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Bega Valley Shire CouncilBega Valley Shire Council

About Biosecurity

The Biosecurity Act 2015 and our shared responsibilities

The Biosecurity Act 2015 has been designed to align with biosecurity legislation across Australia. The broad objectives for biosecurity in NSW are to manage biosecurity risks from animal and plant pests and diseases, weeds and contaminants by:

  • preventing their entry into NSW;
  • quickly finding, containing and eradicating any new entries; and
  • effectively minimising the impacts of those pests, diseases, weeds and contaminants that cannot be eradicated through robust management arrangements.

Council's responsibilities and obligations

Bega Valley Shire Council is a Local Control Authority under the Biosecurity Act 2015 and is responsible for administering the biosecurity risk from weeds in a shire that covers approximately 6200 square kilometres.

Under the Biosecurity Act 2015, Council has a legal obligation to manage the biosecurity risk posed or likley to be posed by reducing the impacts of Priority Weeds on human health, the economy, community and environment.

These obligations are met through programs conducted by Council staff and funded by Council and the NSW Department of Primary Industries to:

  • control Priority Weeds on Council managed lands including almost 2500kms of high risk pathways and roads,
  • inspect and control weeds on over 270 high risk sites,
  • inspect private lands to ensure that owners of land carry out their obligations to manage the Biosecurity Risk as imposed under the Act by controlling Priority Weeds, and
  • inspect public and crown land sites to ensure the owner carries out their obligation to manage the weed biosecurity risk by controlling priority weeds.

Council's Vegetation and Biosecurity Team is responsible for implementing these programs and takes a coordinated approach with residents, community groups and other agencies to control Priority Weeds on all lands in selected areas regardless of land tenure.

The aim of Council's biosecurity program is to:

  1. Raise awareness of the impact of weeds on biosecurity especially on agricultural lands, our bushland, foreshores and wetlands. This is achieved through communication between Council's Biosecurity Weed Officers and landholders, and through education about weeds and effective weed control techniques.
  2. Report new incursions and monitor and control where possible the spread of Priority Weeds and within the Shire.
  3. Protect biodiversity by controlling Priority Weeds.

Biosecurity Inspection, Reports and Processes

Property inspections are carried out after the owner/occupier of the land has been notified of the intention to do so. Inspections may be arranged verbally or in writing. It is preferred that the owner/occupier accompanies the inspector where possible. This creates opportunities for open discussion and questions that may need to be answered directly.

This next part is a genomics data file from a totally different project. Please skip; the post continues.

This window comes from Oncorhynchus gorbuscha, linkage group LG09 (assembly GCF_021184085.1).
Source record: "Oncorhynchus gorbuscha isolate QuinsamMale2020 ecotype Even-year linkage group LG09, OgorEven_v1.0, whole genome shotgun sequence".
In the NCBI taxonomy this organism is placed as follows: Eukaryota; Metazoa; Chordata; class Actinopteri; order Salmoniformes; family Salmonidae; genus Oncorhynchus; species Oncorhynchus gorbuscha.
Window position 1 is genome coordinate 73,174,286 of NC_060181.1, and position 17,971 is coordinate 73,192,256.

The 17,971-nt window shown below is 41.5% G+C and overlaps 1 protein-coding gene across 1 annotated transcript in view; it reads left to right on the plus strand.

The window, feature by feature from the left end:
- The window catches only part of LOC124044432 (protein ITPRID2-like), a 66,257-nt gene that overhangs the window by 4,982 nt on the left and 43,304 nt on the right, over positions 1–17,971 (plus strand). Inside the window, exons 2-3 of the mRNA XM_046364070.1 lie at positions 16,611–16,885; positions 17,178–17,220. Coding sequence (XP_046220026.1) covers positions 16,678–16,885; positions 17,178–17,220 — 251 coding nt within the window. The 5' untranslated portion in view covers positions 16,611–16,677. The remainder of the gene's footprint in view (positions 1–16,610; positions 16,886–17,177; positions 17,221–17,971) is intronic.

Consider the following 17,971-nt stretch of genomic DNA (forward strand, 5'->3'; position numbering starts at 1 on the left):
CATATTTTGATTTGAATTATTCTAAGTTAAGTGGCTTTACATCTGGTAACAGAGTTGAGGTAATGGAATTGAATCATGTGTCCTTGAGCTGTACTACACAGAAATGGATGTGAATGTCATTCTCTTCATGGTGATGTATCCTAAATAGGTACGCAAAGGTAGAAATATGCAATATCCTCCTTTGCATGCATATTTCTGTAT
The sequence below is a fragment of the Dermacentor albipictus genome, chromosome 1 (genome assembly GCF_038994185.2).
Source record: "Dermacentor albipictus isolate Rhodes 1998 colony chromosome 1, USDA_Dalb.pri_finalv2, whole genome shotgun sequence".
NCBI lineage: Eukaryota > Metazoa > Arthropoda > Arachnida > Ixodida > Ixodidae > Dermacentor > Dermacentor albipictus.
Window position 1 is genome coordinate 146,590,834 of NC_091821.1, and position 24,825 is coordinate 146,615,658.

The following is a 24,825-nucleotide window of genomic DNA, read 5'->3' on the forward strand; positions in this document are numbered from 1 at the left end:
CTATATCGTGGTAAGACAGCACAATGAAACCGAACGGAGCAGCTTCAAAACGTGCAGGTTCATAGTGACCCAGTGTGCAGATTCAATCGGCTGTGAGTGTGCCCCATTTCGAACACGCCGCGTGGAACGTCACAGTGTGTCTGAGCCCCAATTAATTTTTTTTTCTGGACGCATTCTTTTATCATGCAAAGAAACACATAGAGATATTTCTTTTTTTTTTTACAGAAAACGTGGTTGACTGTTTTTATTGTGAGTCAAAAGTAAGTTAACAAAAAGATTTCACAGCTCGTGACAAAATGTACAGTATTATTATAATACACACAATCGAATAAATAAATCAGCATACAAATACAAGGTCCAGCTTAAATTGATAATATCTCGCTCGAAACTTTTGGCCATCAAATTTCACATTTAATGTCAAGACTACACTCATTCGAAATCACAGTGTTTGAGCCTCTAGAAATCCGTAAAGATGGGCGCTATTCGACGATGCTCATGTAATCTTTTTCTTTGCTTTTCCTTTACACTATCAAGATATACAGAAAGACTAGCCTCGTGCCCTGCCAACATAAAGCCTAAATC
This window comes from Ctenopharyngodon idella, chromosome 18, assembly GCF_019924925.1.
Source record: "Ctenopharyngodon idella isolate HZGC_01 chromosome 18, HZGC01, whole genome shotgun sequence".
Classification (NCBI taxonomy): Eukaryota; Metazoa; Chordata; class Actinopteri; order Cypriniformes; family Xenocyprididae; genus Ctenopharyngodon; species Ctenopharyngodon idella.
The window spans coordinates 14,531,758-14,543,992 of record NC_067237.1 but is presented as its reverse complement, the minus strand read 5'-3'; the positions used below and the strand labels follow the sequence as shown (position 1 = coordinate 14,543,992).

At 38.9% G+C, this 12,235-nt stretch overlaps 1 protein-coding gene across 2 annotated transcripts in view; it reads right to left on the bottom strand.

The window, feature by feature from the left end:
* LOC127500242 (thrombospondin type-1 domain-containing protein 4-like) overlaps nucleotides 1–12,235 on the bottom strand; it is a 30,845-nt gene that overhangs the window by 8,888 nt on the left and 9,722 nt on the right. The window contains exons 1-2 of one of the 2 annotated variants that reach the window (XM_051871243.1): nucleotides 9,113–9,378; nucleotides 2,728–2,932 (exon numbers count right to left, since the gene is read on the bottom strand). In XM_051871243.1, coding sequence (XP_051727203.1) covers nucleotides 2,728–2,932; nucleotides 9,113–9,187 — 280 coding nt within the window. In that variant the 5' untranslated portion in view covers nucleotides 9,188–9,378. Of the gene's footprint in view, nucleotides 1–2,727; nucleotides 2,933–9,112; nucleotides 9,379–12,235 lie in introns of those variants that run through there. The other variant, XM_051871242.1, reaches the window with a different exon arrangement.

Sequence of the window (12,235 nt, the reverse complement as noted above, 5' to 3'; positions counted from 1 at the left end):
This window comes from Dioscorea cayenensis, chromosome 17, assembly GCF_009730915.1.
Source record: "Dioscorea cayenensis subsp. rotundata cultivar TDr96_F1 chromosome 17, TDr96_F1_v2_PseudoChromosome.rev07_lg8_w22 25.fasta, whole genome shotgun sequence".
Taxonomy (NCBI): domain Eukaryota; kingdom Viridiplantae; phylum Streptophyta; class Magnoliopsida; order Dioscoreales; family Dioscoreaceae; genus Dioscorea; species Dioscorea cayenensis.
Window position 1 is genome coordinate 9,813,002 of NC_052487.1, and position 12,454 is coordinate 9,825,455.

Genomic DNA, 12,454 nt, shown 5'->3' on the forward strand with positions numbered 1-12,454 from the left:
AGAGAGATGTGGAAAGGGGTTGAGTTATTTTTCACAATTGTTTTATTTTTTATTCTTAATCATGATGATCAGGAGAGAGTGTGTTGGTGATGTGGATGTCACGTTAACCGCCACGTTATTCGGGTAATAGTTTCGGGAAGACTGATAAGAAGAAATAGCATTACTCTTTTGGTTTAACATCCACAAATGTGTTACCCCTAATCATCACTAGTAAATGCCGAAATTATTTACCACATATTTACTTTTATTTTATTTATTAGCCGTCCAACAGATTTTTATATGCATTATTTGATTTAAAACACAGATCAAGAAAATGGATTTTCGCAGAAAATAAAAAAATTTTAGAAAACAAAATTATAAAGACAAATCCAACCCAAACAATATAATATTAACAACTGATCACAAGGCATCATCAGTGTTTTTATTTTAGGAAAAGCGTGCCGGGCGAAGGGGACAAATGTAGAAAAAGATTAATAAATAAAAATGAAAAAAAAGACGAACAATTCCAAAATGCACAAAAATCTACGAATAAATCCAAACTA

Following the inspection, the landholder is sent a report stating what, if any Biosecurity Matter (Weeds) are found on the property.

A reinspection will occur if the inspector is not convinced that an effective management plan is underway or will be implemented.

The inspection process in outlined in the Bioscurity Weed Inspection procedure, download a copy here.

Please Note: This section of the web pages will be updated as soon as Council has finalised the biosecurity inspection, education and enforcement processes. 

What is a Priority Weed?

Priority Weeds have the potential to pose a Biosecurity Risk which is required to be controlled by law; this is the responsibility of all landholders. These are known as Biosecurity Matter under the Biosecurity Act 2015 in NSW.

Priority Weeds or Biosecurity Matter can impact on human health, the economy, the liveability of our City and the environment. Impacts can include allergies and other health issues, costs of control, loss of tourism value, degradation of natural landscapes, parks and recreation facilities, reduction of useful agricultural land and loss of primary production, loss of biodiversity and water quality.

The South East Regional Strategic Weed Management Plan 2017-2022 outlines two categories of Priority Weeds;

  • "State Priority Weeds"
  • "Regional Priority Weeds"

It also lists;

  • "Other Weeds of Regional Concern"

Both "State Priority Weeds" and "Regional Priority Weeds" have specific measures for the control of individual weed species.

The "Other Weeds of Regional Concern" have been put through a Weed Risk Assessments at a regional scale and will be continually monitored in terms of spread and impact at the local level. Concerns about the local impact of a weed in regards biosecurity should be made to Council's weed and Biosecurity officers.

Access the South East Regional Strategic Weed Management Plan (2017-2020)

 

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